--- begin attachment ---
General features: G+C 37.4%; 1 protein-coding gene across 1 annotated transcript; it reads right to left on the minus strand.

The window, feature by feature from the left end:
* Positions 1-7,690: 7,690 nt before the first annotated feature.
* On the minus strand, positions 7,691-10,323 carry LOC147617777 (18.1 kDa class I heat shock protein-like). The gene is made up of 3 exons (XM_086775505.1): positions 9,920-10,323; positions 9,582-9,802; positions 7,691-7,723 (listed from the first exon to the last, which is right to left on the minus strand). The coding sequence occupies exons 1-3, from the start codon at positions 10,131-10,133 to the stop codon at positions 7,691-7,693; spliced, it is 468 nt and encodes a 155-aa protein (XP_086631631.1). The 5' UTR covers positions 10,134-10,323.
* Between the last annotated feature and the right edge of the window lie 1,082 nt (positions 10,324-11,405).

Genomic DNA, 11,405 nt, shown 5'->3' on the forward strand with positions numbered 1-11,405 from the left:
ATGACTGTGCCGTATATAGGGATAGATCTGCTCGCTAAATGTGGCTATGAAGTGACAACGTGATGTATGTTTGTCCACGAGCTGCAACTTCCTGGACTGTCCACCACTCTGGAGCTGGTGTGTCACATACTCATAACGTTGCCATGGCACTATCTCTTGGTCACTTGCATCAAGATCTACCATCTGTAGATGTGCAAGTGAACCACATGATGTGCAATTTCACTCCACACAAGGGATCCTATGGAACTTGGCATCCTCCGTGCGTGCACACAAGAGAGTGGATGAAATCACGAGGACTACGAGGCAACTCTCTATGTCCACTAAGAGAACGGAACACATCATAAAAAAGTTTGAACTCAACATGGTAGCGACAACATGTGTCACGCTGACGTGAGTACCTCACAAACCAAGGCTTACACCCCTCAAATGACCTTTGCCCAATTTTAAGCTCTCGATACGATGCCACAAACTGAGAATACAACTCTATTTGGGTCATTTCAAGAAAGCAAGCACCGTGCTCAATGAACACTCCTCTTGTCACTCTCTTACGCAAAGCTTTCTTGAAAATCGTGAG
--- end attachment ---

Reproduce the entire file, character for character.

General features: G+C 37.4%; 1 protein-coding gene across 1 annotated transcript; it reads right to left on the minus strand.

The window, feature by feature from the left end:
* Positions 1-7,690: 7,690 nt before the first annotated feature.
* On the minus strand, positions 7,691-10,323 carry LOC147617777 (18.1 kDa class I heat shock protein-like). The gene is made up of 3 exons (XM_086775505.1): positions 9,920-10,323; positions 9,582-9,802; positions 7,691-7,723 (listed from the first exon to the last, which is right to left on the minus strand). The coding sequence occupies exons 1-3, from the start codon at positions 10,131-10,133 to the stop codon at positions 7,691-7,693; spliced, it is 468 nt and encodes a 155-aa protein (XP_086631631.1). The 5' UTR covers positions 10,134-10,323.
* Between the last annotated feature and the right edge of the window lie 1,082 nt (positions 10,324-11,405).

Genomic DNA, 11,405 nt, shown 5'->3' on the forward strand with positions numbered 1-11,405 from the left:
ATGACTGTGCCGTATATAGGGATAGATCTGCTCGCTAAATGTGGCTATGAAGTGACAACGTGATGTATGTTTGTCCACGAGCTGCAACTTCCTGGACTGTCCACCACTCTGGAGCTGGTGTGTCACATACTCATAACGTTGCCATGGCACTATCTCTTGGTCACTTGCATCAAGATCTACCATCTGTAGATGTGCAAGTGAACCACATGATGTGCAATTTCACTCCACACAAGGGATCCTATGGAACTTGGCATCCTCCGTGCGTGCACACAAGAGAGTGGATGAAATCACGAGGACTACGAGGCAACTCTCTATGTCCACTAAGAGAACGGAACACATCATAAAAAAGTTTGAACTCAACATGGTAGCGACAACATGTGTCACGCTGACGTGAGTACCTCACAAACCAAGGCTTACACCCCTCAAATGACCTTTGCCCAATTTTAAGCTCTCGATACGATGCCACAAACTGAGAATACAACTCTATTTGGGTCATTTCAAGAAAGCAAGCACCGTGCTCAATGAACACTCCTCTTGTCACTCTCTTACGCAAAGCTTTCTTGAAAATCGTGAG